Fuyao To Double Workforce At Moraine Plant
A year after the announcement of a new auto-glass factory in Moraine, Fuyao Glass America Inc. says it will add another 750 jobs to the plant as it ramps up U.S. production. Fuyao had previously committed to bring 800 jobs to the former General Motors plant south of Dayton, which had been mostly abandoned since 2008. The addition of after-market automotive glass manufacturing in the planned factory brings the total expected jobs up to more than 1500.
Hiring has already started, with recruitment events around the Miami Valley for the first 430 jobs. Construction and capital improvements on the site are now expected to total around $360 million and are already underway.
Fuyao CEO Chairman Cao Dewang made the announcement Tuesday in Columbus alongside Governor John Kasich and JobsOhio President John Minor, as well as representatives from the Dayton Development Coalition.
Fuyao employees started working in the area in the late spring, and Cao says he looks forward to deepening the relationship with Dayton.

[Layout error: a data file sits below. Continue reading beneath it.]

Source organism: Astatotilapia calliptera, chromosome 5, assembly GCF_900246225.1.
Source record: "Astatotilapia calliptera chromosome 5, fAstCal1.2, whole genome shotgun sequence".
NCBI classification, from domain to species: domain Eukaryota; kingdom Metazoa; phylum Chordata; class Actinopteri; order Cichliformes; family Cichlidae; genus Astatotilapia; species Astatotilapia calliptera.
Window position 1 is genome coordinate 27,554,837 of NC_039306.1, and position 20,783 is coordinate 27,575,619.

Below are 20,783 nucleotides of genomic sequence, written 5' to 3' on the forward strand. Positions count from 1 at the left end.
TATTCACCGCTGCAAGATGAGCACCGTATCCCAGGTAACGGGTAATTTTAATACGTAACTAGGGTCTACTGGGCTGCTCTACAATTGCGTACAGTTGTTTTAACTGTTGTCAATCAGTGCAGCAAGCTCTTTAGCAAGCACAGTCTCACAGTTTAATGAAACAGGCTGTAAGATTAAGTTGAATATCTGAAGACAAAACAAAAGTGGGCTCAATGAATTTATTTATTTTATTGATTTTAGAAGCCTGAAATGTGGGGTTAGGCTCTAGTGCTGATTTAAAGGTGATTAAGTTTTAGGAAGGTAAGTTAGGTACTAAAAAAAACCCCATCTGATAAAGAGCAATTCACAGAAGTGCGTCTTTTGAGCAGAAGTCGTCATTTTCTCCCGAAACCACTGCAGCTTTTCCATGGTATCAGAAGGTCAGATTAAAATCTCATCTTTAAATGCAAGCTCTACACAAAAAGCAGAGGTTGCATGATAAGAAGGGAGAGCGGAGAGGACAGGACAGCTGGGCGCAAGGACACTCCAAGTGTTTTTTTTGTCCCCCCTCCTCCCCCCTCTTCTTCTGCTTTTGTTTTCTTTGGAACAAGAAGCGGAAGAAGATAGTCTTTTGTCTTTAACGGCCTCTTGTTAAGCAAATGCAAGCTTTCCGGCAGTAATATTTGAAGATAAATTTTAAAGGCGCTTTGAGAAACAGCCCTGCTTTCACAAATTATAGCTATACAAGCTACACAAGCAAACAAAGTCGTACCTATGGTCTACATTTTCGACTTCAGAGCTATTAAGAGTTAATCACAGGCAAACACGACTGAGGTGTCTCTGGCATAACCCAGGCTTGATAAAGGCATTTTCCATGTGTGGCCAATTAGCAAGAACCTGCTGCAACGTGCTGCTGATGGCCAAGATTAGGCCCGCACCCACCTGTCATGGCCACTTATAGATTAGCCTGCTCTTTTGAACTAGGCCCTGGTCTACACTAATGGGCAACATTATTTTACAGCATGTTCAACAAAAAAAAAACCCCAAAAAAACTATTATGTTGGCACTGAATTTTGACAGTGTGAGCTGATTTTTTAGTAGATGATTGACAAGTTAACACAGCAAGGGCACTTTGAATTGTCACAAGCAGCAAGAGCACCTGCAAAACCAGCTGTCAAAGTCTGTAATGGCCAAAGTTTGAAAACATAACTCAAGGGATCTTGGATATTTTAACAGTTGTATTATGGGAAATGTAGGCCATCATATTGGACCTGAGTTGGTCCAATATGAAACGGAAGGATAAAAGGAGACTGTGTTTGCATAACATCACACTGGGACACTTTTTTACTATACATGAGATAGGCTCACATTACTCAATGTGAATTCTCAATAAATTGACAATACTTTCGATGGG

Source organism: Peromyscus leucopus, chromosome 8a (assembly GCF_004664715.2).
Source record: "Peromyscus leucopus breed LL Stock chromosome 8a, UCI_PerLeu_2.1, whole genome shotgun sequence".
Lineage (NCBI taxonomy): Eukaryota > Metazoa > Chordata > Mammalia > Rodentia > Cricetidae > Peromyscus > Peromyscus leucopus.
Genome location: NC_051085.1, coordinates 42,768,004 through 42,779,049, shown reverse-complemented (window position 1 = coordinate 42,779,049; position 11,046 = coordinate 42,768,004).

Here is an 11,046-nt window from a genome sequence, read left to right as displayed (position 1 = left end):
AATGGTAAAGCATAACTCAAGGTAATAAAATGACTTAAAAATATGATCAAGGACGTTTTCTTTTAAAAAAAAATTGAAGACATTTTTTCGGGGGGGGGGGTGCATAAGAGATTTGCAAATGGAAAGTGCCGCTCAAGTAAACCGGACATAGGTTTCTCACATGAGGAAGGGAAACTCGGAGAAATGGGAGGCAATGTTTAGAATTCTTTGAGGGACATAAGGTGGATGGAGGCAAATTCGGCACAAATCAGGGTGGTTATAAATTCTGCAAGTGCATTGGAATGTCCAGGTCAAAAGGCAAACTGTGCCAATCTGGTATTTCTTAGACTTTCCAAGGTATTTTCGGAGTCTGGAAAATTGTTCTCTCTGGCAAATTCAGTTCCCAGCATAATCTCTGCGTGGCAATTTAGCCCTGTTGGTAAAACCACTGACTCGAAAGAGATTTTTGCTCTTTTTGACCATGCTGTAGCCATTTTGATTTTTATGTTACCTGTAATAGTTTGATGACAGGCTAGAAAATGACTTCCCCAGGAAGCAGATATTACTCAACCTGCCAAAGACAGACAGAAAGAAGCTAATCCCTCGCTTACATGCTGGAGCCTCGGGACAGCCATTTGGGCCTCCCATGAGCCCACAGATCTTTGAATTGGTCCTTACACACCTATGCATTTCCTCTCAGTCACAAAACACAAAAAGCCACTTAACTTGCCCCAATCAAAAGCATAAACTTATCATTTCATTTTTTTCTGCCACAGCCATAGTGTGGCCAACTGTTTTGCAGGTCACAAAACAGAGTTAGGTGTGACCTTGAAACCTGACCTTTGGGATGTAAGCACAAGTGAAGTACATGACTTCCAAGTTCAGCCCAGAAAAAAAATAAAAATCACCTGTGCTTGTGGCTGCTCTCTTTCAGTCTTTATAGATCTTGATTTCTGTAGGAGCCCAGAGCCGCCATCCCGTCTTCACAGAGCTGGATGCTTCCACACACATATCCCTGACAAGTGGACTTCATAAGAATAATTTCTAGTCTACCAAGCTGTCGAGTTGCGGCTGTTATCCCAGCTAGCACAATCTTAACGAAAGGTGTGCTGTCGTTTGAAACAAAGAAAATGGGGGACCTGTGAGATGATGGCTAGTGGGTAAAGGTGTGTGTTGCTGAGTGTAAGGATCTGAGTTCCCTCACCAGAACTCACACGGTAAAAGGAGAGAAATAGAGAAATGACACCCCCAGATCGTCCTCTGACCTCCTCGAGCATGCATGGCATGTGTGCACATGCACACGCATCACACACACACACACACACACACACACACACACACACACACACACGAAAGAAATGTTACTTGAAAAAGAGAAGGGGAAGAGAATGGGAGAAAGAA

"The feedback we've heard from our group is Dayton, Ohio is a beautiful place, and people from Dayton, Ohio are even more beautiful," said Cao, speaking through a translator.
The project is being touted as a big win for Governor John Kasich's JobsOhio organization, a semi-private agency devoted to job creation. On Tuesday, JobsOhio signed an agreement for $4 million in grant money for workforce training and economic development towards the Fuyao plant. Along with a nearly $10 million tax credit over 15 years, and grants and loans from Montgomery County and the city of Moraine, the state and local tax incentives to attract this investment total more than $15 million.
This is Fuyao’s first manufacturing plant in the U.S., where its customers include GM, Chrysler and Honda.
"The U.S. every year is spending $70 or $80 billion to Fuyao to buy glass," Cao said. "So with this project we're moving our facilities to the U.S....but I know this is a challenge because many of my competitors in this industry are going through hard times."
Analysts say rising wages in China and wage stagnation in the U.S. have made manufacturing here in the U.S. increasingly appealing for Chinese companies.
Late last week, Fuyao also announced it will make a major gift of $7 million to the University of Dayton’s China Institute, which starts its first semester-long program outside Shanghai this month. Chairman Cao said Fuyao is also considering building a glass research and development facility in the U.S.
Lewis Wallace is WYSO's managing editor, substitute host and economics reporter. Follow him @lewispants.